Tuesday, August 28, 2012

Lessons and Surprises from The Lord

Romano Guardini’s The Lord is the best book I’ve ever read, or can imagine reading, about Jesus Christ. It is also endlessly surprising.

Ever finish a book and say to yourself, I want to read that again right away? Well, I am doing so. Without passing Go. I just sent a copy to an old friend from boarding school to continue a conversation about the Catholic Church. I’ve decided to write a post on each of the book’s 88 chapters, to begin immediately after Labor Day. Gosh, I’ve even added The Lord to my Goodreads list of favorites!

The work of Guardini (1885–1968), an Italian-born priest and theologian who wrote in German, has influenced many other Catholic priests and theologians, including most notably Josef Ratzinger. Here are just a few of the things that moved me about The Lord, which first appeared in English after World War II and has been in print ever since. It seems to have an answer to every question you could ever have about Jesus Christ, his life, teaching, and divinity.

You might not expect a work of exegesis to be poetic, but Guardini spins some beautiful lines. “One day all the loud things will be still,” he writes. He calls the Transfiguration “the summer lightning of the coming Resurrection.” The English translation by Elinor Castendyk Briefs is smooth, never out of tune or intrusive.

“Let nothing speak but the sacred record,” Guardini writes, and to tell the story of Christ’s life, his exegesis draws almost exclusively on the Gospels. To build his narrative he cuts seamlessly back and forth between evangelists, often answering questions left in the mind by the synoptics with a line from John. Sometimes we are perplexed by a contradiction between two evangelists. Sometimes our common sense is scandalized. You might expect a Catholic theologian to be dogmatic, but Guardini insists that we apply our reason to such instances:

“It is not good to suppress anything;” he advises; “if we try to, it only goes underground, becomes toxic, and reappears later in far more obnoxious form.” For one example, he notes that the Beatitudes confound our ordinary sense of things: “Our natural reaction to the Sermon on the Mount is one of distaste, and it is much better to face that distaste openly and try to overcome it . . . ”

Guardini is surprisingly open in another way, as well. While insisting on the uniqueness of Christ, he acknowledges the greatness of teachers from other traditions. Buddha, he says, “is a great mystery. . . . Perhaps Buddha will be the last religious genius to be explained by Christianity. . . . ”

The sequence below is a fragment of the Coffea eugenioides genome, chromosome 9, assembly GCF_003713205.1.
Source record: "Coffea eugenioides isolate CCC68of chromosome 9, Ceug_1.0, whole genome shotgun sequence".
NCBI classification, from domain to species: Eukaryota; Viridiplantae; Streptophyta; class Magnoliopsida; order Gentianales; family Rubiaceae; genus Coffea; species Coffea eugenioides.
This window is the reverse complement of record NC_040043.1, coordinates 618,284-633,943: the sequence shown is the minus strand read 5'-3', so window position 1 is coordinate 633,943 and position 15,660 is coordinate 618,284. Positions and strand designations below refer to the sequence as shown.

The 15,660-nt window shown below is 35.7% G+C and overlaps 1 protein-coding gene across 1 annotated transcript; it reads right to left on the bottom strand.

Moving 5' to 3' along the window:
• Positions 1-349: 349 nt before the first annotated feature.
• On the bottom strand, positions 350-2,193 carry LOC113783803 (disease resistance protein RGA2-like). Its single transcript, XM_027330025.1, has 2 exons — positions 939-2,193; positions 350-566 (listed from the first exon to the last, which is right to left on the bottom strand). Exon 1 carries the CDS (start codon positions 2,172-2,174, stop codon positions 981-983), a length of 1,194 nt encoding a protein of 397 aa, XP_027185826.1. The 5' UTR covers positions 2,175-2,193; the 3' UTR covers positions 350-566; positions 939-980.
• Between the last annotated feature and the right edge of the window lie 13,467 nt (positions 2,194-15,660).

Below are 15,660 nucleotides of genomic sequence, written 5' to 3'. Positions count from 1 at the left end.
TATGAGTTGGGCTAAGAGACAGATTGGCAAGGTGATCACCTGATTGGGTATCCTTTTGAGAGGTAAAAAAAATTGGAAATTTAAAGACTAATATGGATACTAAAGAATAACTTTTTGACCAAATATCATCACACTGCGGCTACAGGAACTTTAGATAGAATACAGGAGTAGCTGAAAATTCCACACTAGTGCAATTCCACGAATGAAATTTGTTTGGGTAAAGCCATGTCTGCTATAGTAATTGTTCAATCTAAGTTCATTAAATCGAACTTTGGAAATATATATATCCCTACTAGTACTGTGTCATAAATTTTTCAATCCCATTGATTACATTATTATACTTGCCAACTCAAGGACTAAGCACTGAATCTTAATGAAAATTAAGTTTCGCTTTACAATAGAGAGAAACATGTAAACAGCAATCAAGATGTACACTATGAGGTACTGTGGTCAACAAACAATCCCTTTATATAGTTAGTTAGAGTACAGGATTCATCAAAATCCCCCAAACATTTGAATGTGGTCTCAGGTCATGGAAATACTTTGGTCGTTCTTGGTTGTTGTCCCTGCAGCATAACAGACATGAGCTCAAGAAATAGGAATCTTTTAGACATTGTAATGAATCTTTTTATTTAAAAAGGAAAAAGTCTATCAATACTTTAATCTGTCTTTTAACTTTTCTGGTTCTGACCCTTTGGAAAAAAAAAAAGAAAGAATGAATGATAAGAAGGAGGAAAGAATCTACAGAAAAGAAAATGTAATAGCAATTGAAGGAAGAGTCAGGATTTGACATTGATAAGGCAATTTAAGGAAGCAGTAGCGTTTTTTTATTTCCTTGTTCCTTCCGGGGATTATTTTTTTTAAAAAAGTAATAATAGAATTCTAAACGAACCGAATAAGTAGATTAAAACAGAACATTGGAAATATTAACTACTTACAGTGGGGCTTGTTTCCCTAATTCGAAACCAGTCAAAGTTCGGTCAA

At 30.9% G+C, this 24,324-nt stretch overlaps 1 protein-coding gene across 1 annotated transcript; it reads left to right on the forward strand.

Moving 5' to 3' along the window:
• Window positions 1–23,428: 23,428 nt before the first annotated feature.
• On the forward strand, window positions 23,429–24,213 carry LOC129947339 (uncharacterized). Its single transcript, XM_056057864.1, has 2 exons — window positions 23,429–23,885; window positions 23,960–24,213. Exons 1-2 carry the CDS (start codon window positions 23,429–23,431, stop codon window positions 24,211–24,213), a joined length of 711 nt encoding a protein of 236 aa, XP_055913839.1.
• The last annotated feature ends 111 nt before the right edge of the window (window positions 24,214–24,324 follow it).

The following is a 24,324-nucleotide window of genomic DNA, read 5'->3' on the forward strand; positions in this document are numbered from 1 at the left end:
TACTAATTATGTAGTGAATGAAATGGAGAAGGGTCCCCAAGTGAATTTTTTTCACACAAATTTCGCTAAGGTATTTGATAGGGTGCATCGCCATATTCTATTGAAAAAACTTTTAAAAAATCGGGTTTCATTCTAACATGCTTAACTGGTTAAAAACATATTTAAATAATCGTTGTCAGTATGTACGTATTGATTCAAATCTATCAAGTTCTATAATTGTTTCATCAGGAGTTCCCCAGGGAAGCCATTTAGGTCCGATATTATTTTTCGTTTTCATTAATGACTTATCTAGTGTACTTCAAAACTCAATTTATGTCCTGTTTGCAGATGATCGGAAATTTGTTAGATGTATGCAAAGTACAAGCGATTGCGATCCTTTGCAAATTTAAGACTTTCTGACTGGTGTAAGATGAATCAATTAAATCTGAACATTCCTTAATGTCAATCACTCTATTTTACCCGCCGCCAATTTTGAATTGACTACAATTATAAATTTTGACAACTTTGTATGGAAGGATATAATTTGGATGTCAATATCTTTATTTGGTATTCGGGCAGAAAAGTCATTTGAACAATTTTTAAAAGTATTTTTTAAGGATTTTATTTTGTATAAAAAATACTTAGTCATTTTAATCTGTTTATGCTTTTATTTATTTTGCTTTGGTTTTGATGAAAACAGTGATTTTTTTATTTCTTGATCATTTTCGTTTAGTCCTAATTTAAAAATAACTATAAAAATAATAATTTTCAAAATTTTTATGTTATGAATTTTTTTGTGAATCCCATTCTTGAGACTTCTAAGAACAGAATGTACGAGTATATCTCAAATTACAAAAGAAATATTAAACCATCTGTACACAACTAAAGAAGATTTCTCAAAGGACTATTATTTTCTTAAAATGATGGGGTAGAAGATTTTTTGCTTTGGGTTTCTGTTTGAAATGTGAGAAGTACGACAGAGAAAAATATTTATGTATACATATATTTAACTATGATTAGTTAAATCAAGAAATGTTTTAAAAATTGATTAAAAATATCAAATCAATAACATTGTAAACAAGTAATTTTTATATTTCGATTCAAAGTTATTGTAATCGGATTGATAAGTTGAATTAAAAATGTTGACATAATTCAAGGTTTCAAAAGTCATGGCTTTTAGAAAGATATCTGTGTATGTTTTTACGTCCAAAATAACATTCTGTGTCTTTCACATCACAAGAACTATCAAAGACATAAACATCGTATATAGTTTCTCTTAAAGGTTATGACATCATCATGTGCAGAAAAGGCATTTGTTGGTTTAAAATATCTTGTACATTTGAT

But not just Buddha. “Perhaps Christ had not only one precursor, John, last of the prophets, but three: John the Baptist for the Chosen People, Socrates from the heart of antiquity, and Buddha, who spoke the ultimate word in Eastern religious cognition.” The perhaps means that Guardini is offering a personal opinion only.

In one case, Guardini tips his hat to Islam too: “It is a powerful idea of Islam’s this representing the presence of God in her mosques by a room stripped of image and implement.”

Yet always Christ stands apart: “Buddha is free; but his freedom is not that of Christ. Possibly Buddha’s freedom is only the ultimate and supremely liberating knowledge of the vanity of this fallen world.”

I was most struck by Guardini’s discussion of “the Kingdom of God,” which he defines as a state in which God is king and rules. He writes that it was Jesus’s intention to institute this Kingdom on earth, but “the Jewish people did not believe. They did not change their hearts, so the kingdom did not come as it was to have come. To this day it remains pending, straining toward us in a continual Advent.”

Guardini calls the failure of Jewish contemporaries to embrace Jesus as the Christ “the second fall.” As a result, “The kingdom did not arrive. The fullness of time was not allowed to crystallize into the unending moment; it still hovers in a state of becoming, now not only over Israel, but over the entire world.”

So Christ was forced to implement a sort of Plan B, redemption through his holy sacrifice: “‘The Anointed One’ becomes ‘the One who Perishes.’ . . . How moving it is that only now that he has resolutely turned his face toward Jerusalem, does Jesus speak openly of his intrinsic nature.”

Guardini gave me a renewed understanding and appreciation of the Apostles, as well. They were ordinary men, each flawed in his way, from Peter to Judas, and they never really understood, according to Guardini, until the descent of the Holy Spirit at Pentecost. For example, in the Garden of Gesthemane: “We must not think the disciples indifferent or selfish. [Watching with Jesus] was simply beyond their strength. They were not with him in the intimacy of understanding, but stood before him, helpless.”

Even at the moment of the Ascension they didn’t get it: “Still the same, uncomprehending disciples. While Jesus walked on earth they did not understand him, and even now, to the last, they fail to comprehend.”

Later: “The Lord was not privileged to live among people who understood him, who saw who he was and the goal before him. Again and again [we see] how utterly alone he remained in their midst. . . . [The Apostles] cling to the Messiah-conceptions of the day. . . .

“On the whole, we do the apostle no service by considering him a great religious personality. . . . What counts is that Jesus Christ has called him, pressed his seal upon him, and sent him forth. . . . Spiritually, the apostle is seldom more than a ‘little one’; precisely this guarantees the purity of his role of messenger.”